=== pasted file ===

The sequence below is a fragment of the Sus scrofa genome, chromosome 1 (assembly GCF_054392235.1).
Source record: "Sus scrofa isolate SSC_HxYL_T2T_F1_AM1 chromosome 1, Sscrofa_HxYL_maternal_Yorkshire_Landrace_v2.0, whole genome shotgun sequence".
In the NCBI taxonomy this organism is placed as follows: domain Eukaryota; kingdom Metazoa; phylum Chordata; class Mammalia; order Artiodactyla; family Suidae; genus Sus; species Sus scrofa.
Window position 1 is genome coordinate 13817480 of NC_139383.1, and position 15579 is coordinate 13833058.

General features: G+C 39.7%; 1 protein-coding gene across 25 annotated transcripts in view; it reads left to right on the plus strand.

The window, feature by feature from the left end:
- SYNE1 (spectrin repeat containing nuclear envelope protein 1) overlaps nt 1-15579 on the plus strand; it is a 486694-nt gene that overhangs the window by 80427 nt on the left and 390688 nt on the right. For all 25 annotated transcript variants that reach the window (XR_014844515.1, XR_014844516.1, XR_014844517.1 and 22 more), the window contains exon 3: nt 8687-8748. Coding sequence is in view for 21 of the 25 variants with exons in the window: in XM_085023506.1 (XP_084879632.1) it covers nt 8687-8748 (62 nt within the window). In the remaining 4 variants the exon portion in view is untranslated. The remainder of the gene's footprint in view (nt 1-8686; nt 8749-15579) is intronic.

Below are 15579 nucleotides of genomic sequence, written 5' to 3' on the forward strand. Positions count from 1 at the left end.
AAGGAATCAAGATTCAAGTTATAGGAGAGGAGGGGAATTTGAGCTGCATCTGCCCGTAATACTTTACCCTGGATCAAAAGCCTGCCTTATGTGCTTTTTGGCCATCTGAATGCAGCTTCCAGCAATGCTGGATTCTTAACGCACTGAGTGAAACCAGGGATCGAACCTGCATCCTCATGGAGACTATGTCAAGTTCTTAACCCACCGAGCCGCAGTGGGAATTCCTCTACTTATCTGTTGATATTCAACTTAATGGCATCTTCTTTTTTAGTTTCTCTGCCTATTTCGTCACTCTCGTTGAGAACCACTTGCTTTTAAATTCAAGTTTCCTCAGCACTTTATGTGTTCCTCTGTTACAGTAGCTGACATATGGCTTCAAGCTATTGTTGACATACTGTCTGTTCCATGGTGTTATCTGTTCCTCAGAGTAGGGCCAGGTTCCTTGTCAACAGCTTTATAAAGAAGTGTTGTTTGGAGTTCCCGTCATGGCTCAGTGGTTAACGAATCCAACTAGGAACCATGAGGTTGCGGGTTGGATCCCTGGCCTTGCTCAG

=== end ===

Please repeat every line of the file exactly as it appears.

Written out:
The sequence below is a fragment of the Sus scrofa genome, chromosome 1 (assembly GCF_054392235.1).
Source record: "Sus scrofa isolate SSC_HxYL_T2T_F1_AM1 chromosome 1, Sscrofa_HxYL_maternal_Yorkshire_Landrace_v2.0, whole genome shotgun sequence".
In the NCBI taxonomy this organism is placed as follows: domain Eukaryota; kingdom Metazoa; phylum Chordata; class Mammalia; order Artiodactyla; family Suidae; genus Sus; species Sus scrofa.
Window position 1 is genome coordinate 13817480 of NC_139383.1, and position 15579 is coordinate 13833058.

General features: G+C 39.7%; 1 protein-coding gene across 25 annotated transcripts in view; it reads left to right on the plus strand.

The window, feature by feature from the left end:
- SYNE1 (spectrin repeat containing nuclear envelope protein 1) overlaps nt 1-15579 on the plus strand; it is a 486694-nt gene that overhangs the window by 80427 nt on the left and 390688 nt on the right. For all 25 annotated transcript variants that reach the window (XR_014844515.1, XR_014844516.1, XR_014844517.1 and 22 more), the window contains exon 3: nt 8687-8748. Coding sequence is in view for 21 of the 25 variants with exons in the window: in XM_085023506.1 (XP_084879632.1) it covers nt 8687-8748 (62 nt within the window). In the remaining 4 variants the exon portion in view is untranslated. The remainder of the gene's footprint in view (nt 1-8686; nt 8749-15579) is intronic.

Below are 15579 nucleotides of genomic sequence, written 5' to 3' on the forward strand. Positions count from 1 at the left end.
AAGGAATCAAGATTCAAGTTATAGGAGAGGAGGGGAATTTGAGCTGCATCTGCCCGTAATACTTTACCCTGGATCAAAAGCCTGCCTTATGTGCTTTTTGGCCATCTGAATGCAGCTTCCAGCAATGCTGGATTCTTAACGCACTGAGTGAAACCAGGGATCGAACCTGCATCCTCATGGAGACTATGTCAAGTTCTTAACCCACCGAGCCGCAGTGGGAATTCCTCTACTTATCTGTTGATATTCAACTTAATGGCATCTTCTTTTTTAGTTTCTCTGCCTATTTCGTCACTCTCGTTGAGAACCACTTGCTTTTAAATTCAAGTTTCCTCAGCACTTTATGTGTTCCTCTGTTACAGTAGCTGACATATGGCTTCAAGCTATTGTTGACATACTGTCTGTTCCATGGTGTTATCTGTTCCTCAGAGTAGGGCCAGGTTCCTTGTCAACAGCTTTATAAAGAAGTGTTGTTTGGAGTTCCCGTCATGGCTCAGTGGTTAACGAATCCAACTAGGAACCATGAGGTTGCGGGTTGGATCCCTGGCCTTGCTCAG